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MONDAY, JANUARY 31, 2005
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EDITORIAL

Alleged prescription drug overcharges needed lawsuit

Figuring out what drug companies are trying to accomplish is a perplexing task.

On one hand, they come up with a prescription drug program that will benefit the needy by cutting costs substantially or offering some drugs free. On the other, states haul them into court, accusing the companies of grossly overcharging for drugs used in the Medicaid programs, drugs which help many of the same people that need cheap prescription drugs the most.

Alabama is the 18th state to join in suing 79 drug companies. Alabama's suit alleges the companies overcharged the state's Medicaid agency millions for medications.

According to a lawsuit filed Wednesday, the companies have allegedly given Alabama and the other states a significantly higher price than the actual wholesale price that should be charged.

The suit specifically alleges that Bristol-Myers reported an average wholesale price for Etoposide of $136.49 when it was actually $34.30 — a 298 percent spread.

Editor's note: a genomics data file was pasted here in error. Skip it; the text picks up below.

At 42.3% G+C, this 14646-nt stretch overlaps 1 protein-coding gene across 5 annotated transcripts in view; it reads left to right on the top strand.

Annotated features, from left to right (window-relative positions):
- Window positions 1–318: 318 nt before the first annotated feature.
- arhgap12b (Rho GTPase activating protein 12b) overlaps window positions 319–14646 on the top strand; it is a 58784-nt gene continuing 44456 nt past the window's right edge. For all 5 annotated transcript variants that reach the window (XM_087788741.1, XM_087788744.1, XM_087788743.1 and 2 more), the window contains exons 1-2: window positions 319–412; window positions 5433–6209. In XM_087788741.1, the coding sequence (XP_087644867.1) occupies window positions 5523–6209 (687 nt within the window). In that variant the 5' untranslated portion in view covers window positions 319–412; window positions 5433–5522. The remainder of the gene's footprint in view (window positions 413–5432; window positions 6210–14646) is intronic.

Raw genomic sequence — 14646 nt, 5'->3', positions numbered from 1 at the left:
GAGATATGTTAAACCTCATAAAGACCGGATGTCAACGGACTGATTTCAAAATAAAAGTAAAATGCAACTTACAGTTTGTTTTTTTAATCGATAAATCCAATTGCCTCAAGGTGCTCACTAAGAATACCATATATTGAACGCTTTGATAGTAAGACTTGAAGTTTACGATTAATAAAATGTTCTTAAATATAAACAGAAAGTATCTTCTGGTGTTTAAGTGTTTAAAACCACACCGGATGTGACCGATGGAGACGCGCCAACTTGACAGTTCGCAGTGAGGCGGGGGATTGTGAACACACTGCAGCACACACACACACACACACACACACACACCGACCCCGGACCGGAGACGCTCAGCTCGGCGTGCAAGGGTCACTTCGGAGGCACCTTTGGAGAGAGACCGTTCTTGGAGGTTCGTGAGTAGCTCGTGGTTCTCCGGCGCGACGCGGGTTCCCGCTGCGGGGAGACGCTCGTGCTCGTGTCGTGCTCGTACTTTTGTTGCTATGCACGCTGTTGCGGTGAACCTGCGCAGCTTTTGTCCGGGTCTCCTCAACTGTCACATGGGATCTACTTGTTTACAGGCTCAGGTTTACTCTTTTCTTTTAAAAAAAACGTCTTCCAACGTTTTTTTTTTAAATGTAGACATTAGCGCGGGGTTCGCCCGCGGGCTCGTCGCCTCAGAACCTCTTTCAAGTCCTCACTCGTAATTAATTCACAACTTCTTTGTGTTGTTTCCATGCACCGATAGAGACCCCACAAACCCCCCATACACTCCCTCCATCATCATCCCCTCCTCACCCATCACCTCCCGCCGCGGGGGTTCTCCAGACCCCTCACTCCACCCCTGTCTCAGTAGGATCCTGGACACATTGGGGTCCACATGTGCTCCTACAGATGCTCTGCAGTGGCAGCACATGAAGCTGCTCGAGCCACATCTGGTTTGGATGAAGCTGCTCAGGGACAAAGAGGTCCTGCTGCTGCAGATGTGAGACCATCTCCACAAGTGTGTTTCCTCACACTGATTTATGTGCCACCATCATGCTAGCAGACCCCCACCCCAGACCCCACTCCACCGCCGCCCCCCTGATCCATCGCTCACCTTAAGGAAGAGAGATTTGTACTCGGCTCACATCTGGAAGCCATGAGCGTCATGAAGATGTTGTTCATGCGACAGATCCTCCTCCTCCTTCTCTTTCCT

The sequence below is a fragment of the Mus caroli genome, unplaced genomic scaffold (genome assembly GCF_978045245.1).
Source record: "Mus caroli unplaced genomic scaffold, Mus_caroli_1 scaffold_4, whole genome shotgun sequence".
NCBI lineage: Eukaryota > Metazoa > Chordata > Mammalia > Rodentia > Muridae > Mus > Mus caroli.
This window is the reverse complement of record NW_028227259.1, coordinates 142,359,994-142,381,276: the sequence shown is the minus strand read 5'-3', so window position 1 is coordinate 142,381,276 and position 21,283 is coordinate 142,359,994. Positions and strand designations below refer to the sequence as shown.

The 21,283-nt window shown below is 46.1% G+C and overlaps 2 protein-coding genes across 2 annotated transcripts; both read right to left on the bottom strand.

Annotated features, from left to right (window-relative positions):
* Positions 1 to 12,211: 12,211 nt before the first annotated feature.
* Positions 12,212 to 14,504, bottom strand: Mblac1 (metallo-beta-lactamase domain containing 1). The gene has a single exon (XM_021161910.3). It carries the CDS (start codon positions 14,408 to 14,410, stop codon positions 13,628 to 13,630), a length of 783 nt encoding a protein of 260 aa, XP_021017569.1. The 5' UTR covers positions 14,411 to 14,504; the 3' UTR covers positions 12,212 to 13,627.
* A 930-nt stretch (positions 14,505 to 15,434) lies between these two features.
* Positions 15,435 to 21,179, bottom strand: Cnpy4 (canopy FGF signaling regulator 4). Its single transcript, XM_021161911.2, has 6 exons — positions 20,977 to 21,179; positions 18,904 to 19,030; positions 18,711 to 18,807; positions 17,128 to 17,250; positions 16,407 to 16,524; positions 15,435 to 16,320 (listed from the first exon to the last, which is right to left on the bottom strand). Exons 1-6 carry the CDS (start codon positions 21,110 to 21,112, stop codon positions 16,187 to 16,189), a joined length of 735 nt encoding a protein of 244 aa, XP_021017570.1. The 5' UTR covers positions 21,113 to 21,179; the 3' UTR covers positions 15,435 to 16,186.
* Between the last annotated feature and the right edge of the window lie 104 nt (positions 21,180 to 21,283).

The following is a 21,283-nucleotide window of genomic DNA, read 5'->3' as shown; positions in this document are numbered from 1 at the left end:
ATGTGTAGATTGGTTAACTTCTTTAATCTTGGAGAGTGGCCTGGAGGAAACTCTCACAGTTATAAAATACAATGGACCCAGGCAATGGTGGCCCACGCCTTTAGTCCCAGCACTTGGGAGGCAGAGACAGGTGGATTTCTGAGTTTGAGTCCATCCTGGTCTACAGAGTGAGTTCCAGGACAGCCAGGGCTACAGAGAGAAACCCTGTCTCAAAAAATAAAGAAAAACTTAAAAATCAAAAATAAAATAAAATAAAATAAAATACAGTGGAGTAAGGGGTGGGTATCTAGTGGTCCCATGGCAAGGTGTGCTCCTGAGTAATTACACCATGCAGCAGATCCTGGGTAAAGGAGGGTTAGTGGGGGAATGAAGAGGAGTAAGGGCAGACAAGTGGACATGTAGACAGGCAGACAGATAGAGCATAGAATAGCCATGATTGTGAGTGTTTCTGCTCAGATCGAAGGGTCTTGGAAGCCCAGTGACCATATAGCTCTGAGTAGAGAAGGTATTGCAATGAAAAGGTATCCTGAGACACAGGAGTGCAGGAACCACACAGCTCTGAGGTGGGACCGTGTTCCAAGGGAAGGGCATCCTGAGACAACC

This loss comes at an especially bad time for Alabama. Funds for all state agencies remain low, especially for the Medicaid program. Our legislators must find an additional $129 million this year to keep the agency operating at current levels. That $129 million will be used to match federal funds on a 3-1 basis.

If the state wins, it would have to give about 70 percent of the compensatory damages to the federal government.

Even if the 79 drug companies are found in the wrong, don't look for anything to happen this year. It will take at least that long for it to reach the courts. And, if the companies are ruled in the wrong, it might take years of appeals before any dollars can come back to Alabama and the other states filing suit.

With suits such as this being filed, it remains difficult to understand how these companies can do good and then turn around and, if the charges are true, be found guilty of dipping their hand into the state Medicaid till by overcharging.

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